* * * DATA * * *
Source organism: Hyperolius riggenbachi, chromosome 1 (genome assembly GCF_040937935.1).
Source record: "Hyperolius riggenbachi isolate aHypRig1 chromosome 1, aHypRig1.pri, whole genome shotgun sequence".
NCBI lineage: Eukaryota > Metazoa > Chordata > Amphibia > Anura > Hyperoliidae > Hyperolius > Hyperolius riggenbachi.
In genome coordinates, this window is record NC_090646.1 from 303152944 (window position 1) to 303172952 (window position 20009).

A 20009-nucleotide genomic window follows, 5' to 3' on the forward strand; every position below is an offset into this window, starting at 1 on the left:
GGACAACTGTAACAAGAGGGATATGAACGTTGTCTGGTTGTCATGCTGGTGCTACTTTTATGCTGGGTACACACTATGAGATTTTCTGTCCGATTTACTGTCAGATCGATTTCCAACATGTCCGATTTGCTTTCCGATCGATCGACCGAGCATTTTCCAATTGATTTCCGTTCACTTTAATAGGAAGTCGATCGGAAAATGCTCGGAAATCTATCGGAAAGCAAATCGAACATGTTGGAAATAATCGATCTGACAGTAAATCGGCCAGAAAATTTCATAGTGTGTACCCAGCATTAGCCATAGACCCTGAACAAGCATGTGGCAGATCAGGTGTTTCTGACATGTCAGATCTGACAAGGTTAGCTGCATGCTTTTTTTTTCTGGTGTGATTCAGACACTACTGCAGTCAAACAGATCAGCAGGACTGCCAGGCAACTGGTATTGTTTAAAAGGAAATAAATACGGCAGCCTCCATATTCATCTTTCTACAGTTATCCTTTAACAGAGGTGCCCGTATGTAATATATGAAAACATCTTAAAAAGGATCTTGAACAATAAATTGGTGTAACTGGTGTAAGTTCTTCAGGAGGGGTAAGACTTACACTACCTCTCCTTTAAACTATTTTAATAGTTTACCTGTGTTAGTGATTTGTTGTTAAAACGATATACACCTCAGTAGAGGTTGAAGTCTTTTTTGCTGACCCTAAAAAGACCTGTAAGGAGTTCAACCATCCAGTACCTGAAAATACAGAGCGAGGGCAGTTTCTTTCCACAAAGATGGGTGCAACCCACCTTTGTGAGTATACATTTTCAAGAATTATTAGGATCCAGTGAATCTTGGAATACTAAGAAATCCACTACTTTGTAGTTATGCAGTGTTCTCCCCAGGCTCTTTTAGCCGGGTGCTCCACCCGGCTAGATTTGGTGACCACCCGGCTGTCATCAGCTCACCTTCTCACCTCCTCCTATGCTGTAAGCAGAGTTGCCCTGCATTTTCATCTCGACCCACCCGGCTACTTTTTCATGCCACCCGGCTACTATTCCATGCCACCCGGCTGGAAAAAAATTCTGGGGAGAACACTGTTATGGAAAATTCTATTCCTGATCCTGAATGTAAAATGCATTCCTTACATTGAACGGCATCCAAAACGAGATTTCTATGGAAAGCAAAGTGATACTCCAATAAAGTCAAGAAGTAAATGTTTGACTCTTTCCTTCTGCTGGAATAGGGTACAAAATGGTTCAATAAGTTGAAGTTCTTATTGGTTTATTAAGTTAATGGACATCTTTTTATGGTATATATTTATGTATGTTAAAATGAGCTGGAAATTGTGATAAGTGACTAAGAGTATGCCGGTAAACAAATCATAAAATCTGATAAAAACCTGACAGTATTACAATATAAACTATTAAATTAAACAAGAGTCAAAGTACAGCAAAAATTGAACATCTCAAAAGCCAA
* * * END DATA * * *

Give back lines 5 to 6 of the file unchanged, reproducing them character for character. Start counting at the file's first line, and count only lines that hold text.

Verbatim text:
A 20009-nucleotide genomic window follows, 5' to 3' on the forward strand; every position below is an offset into this window, starting at 1 on the left:
GGACAACTGTAACAAGAGGGATATGAACGTTGTCTGGTTGTCATGCTGGTGCTACTTTTATGCTGGGTACACACTATGAGATTTTCTGTCCGATTTACTGTCAGATCGATTTCCAACATGTCCGATTTGCTTTCCGATCGATCGACCGAGCATTTTCCAATTGATTTCCGTTCACTTTAATAGGAAGTCGATCGGAAAATGCTCGGAAATCTATCGGAAAGCAAATCGAACATGTTGGAAATAATCGATCTGACAGTAAATCGGCCAGAAAATTTCATAGTGTGTACCCAGCATTAGCCATAGACCCTGAACAAGCATGTGGCAGATCAGGTGTTTCTGACATGTCAGATCTGACAAGGTTAGCTGCATGCTTTTTTTTTCTGGTGTGATTCAGACACTACTGCAGTCAAACAGATCAGCAGGACTGCCAGGCAACTGGTATTGTTTAAAAGGAAATAAATACGGCAGCCTCCATATTCATCTTTCTACAGTTATCCTTTAACAGAGGTGCCCGTATGTAATATATGAAAACATCTTAAAAAGGATCTTGAACAATAAATTGGTGTAACTGGTGTAAGTTCTTCAGGAGGGGTAAGACTTACACTACCTCTCCTTTAAACTATTTTAATAGTTTACCTGTGTTAGTGATTTGTTGTTAAAACGATATACACCTCAGTAGAGGTTGAAGTCTTTTTTGCTGACCCTAAAAAGACCTGTAAGGAGTTCAACCATCCAGTACCTGAAAATACAGAGCGAGGGCAGTTTCTTTCCACAAAGATGGGTGCAACCCACCTTTGTGAGTATACATTTTCAAGAATTATTAGGATCCAGTGAATCTTGGAATACTAAGAAATCCACTACTTTGTAGTTATGCAGTGTTCTCCCCAGGCTCTTTTAGCCGGGTGCTCCACCCGGCTAGATTTGGTGACCACCCGGCTGTCATCAGCTCACCTTCTCACCTCCTCCTATGCTGTAAGCAGAGTTGCCCTGCATTTTCATCTCGACCCACCCGGCTACTTTTTCATGCCACCCGGCTACTATTCCATGCCACCCGGCTGGAAAAAAATTCTGGGGAGAACACTGTTATGGAAAATTCTATTCCTGATCCTGAATGTAAAATGCATTCCTTACATTGAACGGCATCCAAAACGAGATTTCTATGGAAAGCAAAGTGATACTCCAATAAAGTCAAGAAGTAAATGTTTGACTCTTTCCTTCTGCTGGAATAGGGTACAAAATGGTTCAATAAGTTGAAGTTCTTATTGGTTTATTAAGTTAATGGACATCTTTTTATGGTATATATTTATGTATGTTAAAATGAGCTGGAAATTGTGATAAGTGACTAAGAGTATGCCGGTAAACAAATCATAAAATCTGATAAAAACCTGACAGTATTACAATATAAACTATTAAATTAAACAAGAGTCAAAGTACAGCAAAAATTGAACATCTCAAAAGCCAA